The first rule book sold great and we sold out of the 30,000 unit printing. The second book didn't do as well. Part of the reason for that is what killed the Worlds of Wonder Laser Tag line. Far cheaper knock offs were swarming the toy stores. Lots of cheaper game books were also for sale. While they weren't nearly as good as my work (patting myself on the back) they were lots cheaper.

The games we had the most fun play testing were always the “last light” games. In all of those games we would trip all the sensors but one on our vests or hats. In this way one shot would take the player out. Those games would slow down to a crawl as no one wanted to advance on the objective. We had a lot of fun with hat and vest games. In most of those the hat was turned on and the vest was turned off. The players had to get to a distant objective and slap the pillar. This allowed them to turn on their vests to get lots more lights before they were out of the game.
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Jim Ward

Jim Ward

Drawmij the Wizard


The EN World kitten
I remember playing Laser Tag games when I was a kid, along with other takes on the fad such as Captain Power and the Soldiers of the Future. But I only recently found out about TSR's two Laser Tag rulebooks. In a fit of nostalgia, I picked them both up for cheap and in good condition over on Paizo's website.


Community Supporter
Love this, had that very book and used it -- we were dedicated Laser Tag players with hats, pistols, rifles, and vests. Our games in the nearby woods were epic, thank you Jim for the memories!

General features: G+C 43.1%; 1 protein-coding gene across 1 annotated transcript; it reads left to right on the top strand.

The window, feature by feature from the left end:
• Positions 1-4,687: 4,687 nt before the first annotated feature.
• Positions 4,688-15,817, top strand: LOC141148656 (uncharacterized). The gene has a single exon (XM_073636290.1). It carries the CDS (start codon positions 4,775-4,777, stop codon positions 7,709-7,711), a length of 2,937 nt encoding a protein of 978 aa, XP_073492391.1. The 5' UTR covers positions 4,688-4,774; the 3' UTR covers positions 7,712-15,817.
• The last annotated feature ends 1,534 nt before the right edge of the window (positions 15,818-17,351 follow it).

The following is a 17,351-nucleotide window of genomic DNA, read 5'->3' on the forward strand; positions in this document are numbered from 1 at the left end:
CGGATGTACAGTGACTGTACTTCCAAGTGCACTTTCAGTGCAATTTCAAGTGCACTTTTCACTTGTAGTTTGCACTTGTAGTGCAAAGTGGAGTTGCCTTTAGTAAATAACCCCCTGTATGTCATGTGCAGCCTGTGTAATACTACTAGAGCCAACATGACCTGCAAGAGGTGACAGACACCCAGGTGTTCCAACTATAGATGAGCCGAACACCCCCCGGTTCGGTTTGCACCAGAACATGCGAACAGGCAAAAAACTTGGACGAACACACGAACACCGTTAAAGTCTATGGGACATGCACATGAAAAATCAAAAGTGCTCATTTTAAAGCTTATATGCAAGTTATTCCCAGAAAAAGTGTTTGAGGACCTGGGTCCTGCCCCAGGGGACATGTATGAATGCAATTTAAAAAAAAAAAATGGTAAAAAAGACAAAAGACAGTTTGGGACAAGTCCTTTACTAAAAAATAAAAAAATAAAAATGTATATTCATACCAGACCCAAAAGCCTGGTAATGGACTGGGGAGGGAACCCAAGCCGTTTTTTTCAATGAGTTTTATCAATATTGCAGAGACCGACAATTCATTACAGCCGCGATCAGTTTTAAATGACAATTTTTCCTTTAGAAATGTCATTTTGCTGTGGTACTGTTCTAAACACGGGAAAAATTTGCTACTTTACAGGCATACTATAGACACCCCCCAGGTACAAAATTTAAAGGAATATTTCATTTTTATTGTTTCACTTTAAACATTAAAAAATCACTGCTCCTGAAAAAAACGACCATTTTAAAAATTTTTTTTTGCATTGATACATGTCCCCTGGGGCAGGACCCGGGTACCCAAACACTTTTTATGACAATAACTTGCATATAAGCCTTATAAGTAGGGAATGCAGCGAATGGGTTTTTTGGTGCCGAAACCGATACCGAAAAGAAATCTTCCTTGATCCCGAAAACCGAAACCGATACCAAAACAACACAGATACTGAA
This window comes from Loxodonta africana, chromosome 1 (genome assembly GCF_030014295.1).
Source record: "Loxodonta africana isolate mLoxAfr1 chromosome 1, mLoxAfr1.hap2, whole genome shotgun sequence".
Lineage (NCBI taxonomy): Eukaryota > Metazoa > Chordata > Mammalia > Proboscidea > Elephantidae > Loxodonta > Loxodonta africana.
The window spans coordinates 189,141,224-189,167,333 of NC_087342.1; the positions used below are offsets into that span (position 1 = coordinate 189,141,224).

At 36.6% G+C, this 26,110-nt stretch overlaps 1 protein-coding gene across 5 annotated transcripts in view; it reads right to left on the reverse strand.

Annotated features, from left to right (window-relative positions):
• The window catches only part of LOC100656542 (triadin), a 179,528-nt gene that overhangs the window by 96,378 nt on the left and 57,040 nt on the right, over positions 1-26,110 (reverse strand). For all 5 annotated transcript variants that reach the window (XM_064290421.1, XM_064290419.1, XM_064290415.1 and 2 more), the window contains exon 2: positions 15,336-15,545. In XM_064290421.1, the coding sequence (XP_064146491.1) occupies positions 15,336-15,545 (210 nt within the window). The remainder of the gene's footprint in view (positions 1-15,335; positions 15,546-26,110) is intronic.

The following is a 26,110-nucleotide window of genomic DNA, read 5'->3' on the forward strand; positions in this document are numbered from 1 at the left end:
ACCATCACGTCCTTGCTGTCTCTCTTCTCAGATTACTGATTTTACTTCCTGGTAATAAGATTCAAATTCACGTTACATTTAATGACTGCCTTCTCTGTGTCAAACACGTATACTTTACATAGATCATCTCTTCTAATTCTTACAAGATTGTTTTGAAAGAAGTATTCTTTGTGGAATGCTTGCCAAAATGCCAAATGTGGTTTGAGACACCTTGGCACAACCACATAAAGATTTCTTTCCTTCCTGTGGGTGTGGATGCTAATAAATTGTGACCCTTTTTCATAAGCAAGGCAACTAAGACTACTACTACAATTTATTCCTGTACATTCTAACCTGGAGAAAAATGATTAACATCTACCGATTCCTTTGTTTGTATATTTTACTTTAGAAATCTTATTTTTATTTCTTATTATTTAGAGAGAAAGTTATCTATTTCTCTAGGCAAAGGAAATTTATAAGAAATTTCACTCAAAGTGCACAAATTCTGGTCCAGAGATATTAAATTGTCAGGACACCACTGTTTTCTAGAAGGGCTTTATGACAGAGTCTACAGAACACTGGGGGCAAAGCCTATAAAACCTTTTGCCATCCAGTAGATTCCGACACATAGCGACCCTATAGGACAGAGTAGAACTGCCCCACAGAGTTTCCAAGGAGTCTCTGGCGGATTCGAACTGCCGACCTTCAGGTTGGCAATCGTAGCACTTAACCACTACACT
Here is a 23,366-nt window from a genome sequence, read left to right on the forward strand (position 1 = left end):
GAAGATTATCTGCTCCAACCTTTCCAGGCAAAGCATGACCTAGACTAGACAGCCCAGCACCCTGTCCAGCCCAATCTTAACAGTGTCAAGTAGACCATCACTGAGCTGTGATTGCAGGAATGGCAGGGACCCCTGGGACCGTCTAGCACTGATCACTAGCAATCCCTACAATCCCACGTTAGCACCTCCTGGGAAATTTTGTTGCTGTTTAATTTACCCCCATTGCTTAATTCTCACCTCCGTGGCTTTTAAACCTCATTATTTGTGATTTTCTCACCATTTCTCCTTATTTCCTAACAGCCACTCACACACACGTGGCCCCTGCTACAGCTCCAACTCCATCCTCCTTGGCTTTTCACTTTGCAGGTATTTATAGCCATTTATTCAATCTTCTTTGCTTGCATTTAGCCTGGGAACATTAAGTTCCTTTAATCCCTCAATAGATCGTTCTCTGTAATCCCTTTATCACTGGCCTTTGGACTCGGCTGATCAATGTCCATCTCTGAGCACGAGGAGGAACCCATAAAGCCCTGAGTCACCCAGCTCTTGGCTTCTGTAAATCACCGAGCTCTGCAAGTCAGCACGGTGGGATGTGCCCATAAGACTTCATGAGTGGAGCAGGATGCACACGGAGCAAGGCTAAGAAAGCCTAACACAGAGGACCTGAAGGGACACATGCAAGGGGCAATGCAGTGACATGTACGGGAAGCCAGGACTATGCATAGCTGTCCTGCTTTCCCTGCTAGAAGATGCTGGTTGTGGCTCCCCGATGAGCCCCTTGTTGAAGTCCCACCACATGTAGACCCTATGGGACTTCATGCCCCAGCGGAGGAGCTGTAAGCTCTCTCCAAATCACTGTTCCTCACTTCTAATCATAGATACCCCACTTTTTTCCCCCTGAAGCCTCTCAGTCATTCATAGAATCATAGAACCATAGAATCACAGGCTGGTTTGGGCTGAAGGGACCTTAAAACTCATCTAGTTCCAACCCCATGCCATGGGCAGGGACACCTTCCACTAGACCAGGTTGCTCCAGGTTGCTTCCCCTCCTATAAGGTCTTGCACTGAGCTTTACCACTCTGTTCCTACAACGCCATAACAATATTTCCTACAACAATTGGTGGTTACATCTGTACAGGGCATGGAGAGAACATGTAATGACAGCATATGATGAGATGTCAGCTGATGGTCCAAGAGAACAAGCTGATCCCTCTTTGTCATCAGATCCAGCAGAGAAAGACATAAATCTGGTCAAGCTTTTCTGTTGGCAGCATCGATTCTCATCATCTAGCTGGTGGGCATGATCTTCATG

Aaron L

I absolutely loved the Worlds of Wonder Lazer Tag! (The WoW brand used a "Z" to distinguish itself.) I managed to eventually get one of the big white Starlyte rifles that had been returned to the store for really cheap. Whoever designed those things did an excellent job, they looked better than most movie props.

Photon... wasn't as good.

Paragon Lost

Terminally Lost
As usual, fun story. Love the continued insights into TSR. Also, like others mentioned above I had a lot of experience with the crappy MILES equipment too. Buggy and easy to cheat with, that's a fact.

We still used that crappy MILES gear up until the late 90s. It was worthless, and hardly ever worked.
I know it still saw at least limited use as late as 2010.

When I did my Basic Combat Training in the US Army in early 2010, we used MILES gear for the tactical part of the final field exercise.

The equipment was clearly well worn and a little glitchy and past-its-prime, but it was still seeing use in training.

By the time I got out in 2016, all the tactical training was using paintball instead of lasers.